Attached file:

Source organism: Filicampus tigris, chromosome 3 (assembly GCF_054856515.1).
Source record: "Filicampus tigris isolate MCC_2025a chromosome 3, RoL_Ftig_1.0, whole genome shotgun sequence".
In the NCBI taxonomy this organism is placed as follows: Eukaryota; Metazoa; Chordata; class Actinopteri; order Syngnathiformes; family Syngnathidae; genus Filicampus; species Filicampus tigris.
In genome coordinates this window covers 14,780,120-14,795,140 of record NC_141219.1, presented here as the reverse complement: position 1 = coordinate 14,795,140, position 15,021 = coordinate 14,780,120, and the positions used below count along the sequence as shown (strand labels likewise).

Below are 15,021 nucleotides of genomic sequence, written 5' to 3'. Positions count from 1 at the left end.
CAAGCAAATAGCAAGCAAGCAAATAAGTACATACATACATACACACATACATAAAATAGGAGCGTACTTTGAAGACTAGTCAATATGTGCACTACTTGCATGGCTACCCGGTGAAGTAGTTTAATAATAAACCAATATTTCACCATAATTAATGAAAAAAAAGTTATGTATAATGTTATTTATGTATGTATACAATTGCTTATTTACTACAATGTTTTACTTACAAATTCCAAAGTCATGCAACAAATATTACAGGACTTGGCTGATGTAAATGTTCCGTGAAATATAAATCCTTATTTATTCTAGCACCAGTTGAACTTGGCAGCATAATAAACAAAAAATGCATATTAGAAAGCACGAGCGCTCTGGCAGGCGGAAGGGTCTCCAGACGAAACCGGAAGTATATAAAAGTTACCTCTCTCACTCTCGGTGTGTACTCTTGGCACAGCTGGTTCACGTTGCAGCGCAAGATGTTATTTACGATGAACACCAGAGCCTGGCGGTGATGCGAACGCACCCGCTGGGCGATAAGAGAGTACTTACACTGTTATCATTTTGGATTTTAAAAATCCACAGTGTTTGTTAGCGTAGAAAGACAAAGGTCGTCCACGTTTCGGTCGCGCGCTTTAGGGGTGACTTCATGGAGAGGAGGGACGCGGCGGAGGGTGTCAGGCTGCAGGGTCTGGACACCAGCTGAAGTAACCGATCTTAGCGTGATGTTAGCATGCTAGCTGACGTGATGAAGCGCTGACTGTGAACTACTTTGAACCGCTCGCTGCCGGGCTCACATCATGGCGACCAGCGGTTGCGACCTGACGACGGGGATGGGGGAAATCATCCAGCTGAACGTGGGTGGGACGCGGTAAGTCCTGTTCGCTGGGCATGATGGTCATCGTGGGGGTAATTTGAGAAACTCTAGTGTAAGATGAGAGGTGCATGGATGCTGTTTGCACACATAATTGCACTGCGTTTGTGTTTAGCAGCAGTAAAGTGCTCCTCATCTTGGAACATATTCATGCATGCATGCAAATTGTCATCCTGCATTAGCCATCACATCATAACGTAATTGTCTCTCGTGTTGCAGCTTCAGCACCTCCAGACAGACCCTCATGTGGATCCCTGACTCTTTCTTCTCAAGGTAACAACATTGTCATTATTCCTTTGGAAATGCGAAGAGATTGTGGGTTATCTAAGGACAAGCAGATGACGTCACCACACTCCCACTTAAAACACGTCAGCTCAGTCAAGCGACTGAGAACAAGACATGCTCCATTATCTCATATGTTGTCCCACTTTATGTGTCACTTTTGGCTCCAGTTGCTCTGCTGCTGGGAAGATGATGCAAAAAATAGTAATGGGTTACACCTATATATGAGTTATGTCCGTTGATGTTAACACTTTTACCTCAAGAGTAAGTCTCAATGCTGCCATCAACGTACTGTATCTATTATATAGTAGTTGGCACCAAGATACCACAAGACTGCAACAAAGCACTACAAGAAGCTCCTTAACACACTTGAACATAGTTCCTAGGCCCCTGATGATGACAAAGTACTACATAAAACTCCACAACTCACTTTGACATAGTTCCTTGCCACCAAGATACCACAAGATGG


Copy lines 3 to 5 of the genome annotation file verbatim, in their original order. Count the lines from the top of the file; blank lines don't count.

In the NCBI taxonomy this organism is placed as follows: Eukaryota; Metazoa; Chordata; class Actinopteri; order Syngnathiformes; family Syngnathidae; genus Filicampus; species Filicampus tigris.
In genome coordinates this window covers 14,780,120-14,795,140 of record NC_141219.1, presented here as the reverse complement: position 1 = coordinate 14,795,140, position 15,021 = coordinate 14,780,120, and the positions used below count along the sequence as shown (strand labels likewise).

Below are 15,021 nucleotides of genomic sequence, written 5' to 3'. Positions count from 1 at the left end.